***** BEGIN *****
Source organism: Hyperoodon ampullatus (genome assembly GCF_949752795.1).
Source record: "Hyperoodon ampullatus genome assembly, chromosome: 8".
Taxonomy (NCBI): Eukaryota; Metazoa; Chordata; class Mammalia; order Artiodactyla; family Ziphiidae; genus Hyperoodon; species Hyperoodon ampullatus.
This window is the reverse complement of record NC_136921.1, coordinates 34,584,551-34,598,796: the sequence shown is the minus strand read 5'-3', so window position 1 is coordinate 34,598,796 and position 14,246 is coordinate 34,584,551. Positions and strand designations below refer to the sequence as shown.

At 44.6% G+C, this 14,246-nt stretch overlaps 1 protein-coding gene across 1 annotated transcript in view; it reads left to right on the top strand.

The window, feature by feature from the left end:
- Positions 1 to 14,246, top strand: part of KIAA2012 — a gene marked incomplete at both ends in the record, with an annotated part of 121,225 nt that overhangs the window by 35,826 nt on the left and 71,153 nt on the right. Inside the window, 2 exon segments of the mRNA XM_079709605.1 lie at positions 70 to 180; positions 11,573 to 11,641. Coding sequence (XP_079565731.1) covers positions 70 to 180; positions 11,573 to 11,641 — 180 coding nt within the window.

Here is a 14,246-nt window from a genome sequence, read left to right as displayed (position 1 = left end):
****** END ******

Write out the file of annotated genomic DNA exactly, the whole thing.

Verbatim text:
Source organism: Hyperoodon ampullatus (genome assembly GCF_949752795.1).
Source record: "Hyperoodon ampullatus genome assembly, chromosome: 8".
Taxonomy (NCBI): Eukaryota; Metazoa; Chordata; class Mammalia; order Artiodactyla; family Ziphiidae; genus Hyperoodon; species Hyperoodon ampullatus.
This window is the reverse complement of record NC_136921.1, coordinates 34,584,551-34,598,796: the sequence shown is the minus strand read 5'-3', so window position 1 is coordinate 34,598,796 and position 14,246 is coordinate 34,584,551. Positions and strand designations below refer to the sequence as shown.

At 44.6% G+C, this 14,246-nt stretch overlaps 1 protein-coding gene across 1 annotated transcript in view; it reads left to right on the top strand.

The window, feature by feature from the left end:
- Positions 1 to 14,246, top strand: part of KIAA2012 — a gene marked incomplete at both ends in the record, with an annotated part of 121,225 nt that overhangs the window by 35,826 nt on the left and 71,153 nt on the right. Inside the window, 2 exon segments of the mRNA XM_079709605.1 lie at positions 70 to 180; positions 11,573 to 11,641. Coding sequence (XP_079565731.1) covers positions 70 to 180; positions 11,573 to 11,641 — 180 coding nt within the window.

Here is a 14,246-nt window from a genome sequence, read left to right as displayed (position 1 = left end):